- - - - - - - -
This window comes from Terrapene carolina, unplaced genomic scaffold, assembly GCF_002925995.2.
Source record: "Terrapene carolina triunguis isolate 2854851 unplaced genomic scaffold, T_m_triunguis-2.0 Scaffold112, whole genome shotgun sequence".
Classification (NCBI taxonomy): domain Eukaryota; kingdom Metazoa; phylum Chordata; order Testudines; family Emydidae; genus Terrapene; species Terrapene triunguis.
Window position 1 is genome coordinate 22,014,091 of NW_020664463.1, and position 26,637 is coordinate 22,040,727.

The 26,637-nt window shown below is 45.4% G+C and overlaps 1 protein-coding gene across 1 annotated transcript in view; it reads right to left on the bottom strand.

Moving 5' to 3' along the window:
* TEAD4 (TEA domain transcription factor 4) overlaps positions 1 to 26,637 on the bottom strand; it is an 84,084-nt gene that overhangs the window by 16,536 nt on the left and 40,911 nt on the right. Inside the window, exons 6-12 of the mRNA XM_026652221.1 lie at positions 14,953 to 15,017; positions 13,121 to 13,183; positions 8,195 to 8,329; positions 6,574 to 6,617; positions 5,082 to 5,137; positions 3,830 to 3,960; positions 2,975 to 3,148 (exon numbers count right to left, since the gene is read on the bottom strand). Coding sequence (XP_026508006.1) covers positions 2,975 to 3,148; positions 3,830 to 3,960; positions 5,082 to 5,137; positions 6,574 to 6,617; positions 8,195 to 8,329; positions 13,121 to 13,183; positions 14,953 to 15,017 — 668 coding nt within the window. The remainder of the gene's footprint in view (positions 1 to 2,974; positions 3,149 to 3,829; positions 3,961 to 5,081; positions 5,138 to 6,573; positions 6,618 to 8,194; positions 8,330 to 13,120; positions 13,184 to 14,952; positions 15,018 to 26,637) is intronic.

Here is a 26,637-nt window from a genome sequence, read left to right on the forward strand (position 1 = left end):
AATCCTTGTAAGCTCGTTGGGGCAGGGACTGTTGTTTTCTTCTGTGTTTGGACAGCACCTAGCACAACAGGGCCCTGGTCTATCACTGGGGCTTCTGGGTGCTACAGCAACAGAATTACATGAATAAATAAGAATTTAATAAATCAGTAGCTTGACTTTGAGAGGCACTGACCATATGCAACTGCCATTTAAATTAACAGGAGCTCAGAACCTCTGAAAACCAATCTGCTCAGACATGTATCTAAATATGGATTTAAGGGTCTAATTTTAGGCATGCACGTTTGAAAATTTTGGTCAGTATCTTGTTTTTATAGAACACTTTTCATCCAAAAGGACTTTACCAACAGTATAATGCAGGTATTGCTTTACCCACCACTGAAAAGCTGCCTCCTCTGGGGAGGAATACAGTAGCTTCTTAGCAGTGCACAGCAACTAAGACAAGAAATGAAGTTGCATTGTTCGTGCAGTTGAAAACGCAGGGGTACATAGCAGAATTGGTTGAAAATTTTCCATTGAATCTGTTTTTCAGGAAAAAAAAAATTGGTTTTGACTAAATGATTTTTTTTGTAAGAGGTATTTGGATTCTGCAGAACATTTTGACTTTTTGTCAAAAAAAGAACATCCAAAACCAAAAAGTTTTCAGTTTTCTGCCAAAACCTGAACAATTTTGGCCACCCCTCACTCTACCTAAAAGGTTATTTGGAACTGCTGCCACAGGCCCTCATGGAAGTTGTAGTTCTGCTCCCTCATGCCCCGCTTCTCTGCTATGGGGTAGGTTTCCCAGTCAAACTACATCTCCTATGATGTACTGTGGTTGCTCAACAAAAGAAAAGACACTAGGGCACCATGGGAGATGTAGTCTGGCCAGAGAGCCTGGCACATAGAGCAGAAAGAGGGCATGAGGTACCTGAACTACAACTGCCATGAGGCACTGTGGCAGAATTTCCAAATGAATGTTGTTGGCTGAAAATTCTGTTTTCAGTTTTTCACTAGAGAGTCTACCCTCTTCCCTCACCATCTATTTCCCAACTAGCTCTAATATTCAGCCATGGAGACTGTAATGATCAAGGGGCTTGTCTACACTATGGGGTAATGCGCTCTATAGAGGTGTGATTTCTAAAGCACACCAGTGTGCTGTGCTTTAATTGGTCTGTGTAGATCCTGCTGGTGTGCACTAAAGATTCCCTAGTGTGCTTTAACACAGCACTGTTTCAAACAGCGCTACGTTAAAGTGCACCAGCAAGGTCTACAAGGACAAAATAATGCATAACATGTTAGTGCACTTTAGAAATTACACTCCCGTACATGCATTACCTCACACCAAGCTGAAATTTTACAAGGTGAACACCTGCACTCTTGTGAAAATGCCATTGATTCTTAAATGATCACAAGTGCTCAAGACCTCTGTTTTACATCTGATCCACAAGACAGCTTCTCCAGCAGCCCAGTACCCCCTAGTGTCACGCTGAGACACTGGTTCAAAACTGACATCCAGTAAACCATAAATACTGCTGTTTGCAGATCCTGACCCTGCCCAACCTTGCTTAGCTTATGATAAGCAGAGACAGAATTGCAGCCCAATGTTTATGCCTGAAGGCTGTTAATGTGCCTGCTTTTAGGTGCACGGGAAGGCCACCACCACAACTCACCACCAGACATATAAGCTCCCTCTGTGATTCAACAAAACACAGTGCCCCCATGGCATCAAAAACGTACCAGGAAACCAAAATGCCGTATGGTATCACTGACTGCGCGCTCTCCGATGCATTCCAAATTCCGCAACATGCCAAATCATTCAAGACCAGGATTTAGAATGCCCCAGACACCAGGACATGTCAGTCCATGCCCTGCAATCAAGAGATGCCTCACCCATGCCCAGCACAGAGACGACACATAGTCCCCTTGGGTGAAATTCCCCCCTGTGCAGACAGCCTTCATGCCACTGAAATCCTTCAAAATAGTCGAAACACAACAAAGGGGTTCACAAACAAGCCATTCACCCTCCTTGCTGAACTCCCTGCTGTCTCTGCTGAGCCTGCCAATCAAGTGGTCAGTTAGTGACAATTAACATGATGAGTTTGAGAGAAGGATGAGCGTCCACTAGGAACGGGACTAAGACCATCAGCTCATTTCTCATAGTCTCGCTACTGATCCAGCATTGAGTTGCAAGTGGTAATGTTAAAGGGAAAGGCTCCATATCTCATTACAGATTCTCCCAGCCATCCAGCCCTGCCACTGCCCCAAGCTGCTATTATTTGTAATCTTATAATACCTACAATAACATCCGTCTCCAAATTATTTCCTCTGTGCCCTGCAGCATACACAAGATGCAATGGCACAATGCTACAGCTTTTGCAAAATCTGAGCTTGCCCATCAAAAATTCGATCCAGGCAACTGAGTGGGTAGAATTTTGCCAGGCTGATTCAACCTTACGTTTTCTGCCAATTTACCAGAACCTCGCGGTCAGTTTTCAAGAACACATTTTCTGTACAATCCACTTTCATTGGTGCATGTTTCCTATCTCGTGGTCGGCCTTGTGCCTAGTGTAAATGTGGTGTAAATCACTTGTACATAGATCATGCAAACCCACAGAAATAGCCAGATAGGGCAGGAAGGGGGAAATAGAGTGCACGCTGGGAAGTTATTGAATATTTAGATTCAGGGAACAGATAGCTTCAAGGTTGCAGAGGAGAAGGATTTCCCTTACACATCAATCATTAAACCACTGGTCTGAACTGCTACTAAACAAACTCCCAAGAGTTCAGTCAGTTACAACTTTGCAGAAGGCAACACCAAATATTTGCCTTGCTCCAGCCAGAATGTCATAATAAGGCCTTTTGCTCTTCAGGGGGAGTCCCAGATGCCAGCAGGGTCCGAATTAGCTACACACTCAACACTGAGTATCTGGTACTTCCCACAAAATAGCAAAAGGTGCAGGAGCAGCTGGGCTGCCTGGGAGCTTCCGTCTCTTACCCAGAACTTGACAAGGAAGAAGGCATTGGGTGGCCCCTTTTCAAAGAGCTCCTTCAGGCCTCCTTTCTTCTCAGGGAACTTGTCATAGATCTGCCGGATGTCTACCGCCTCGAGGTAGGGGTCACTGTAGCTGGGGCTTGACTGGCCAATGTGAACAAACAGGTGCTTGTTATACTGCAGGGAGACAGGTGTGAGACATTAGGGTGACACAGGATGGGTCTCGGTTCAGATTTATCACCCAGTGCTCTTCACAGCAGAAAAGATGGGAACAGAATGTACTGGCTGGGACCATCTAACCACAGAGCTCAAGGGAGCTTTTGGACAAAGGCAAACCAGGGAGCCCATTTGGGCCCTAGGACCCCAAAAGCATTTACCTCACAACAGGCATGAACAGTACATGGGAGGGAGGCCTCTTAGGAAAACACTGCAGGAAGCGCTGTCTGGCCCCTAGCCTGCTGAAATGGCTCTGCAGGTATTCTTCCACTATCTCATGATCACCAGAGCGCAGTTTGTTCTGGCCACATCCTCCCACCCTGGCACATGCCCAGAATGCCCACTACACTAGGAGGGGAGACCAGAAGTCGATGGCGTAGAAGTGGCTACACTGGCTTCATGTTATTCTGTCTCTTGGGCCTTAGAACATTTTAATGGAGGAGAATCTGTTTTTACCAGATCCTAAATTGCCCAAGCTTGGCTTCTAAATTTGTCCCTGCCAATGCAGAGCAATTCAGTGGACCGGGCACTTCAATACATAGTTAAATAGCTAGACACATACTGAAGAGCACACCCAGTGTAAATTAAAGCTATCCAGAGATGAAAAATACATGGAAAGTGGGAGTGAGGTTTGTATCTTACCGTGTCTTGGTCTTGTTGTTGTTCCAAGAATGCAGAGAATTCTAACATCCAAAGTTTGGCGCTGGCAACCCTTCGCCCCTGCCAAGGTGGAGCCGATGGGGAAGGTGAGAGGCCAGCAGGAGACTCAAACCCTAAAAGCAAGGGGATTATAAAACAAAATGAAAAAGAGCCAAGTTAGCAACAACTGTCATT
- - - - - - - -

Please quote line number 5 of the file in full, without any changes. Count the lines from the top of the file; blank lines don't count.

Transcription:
The 26,637-nt window shown below is 45.4% G+C and overlaps 1 protein-coding gene across 1 annotated transcript in view; it reads right to left on the bottom strand.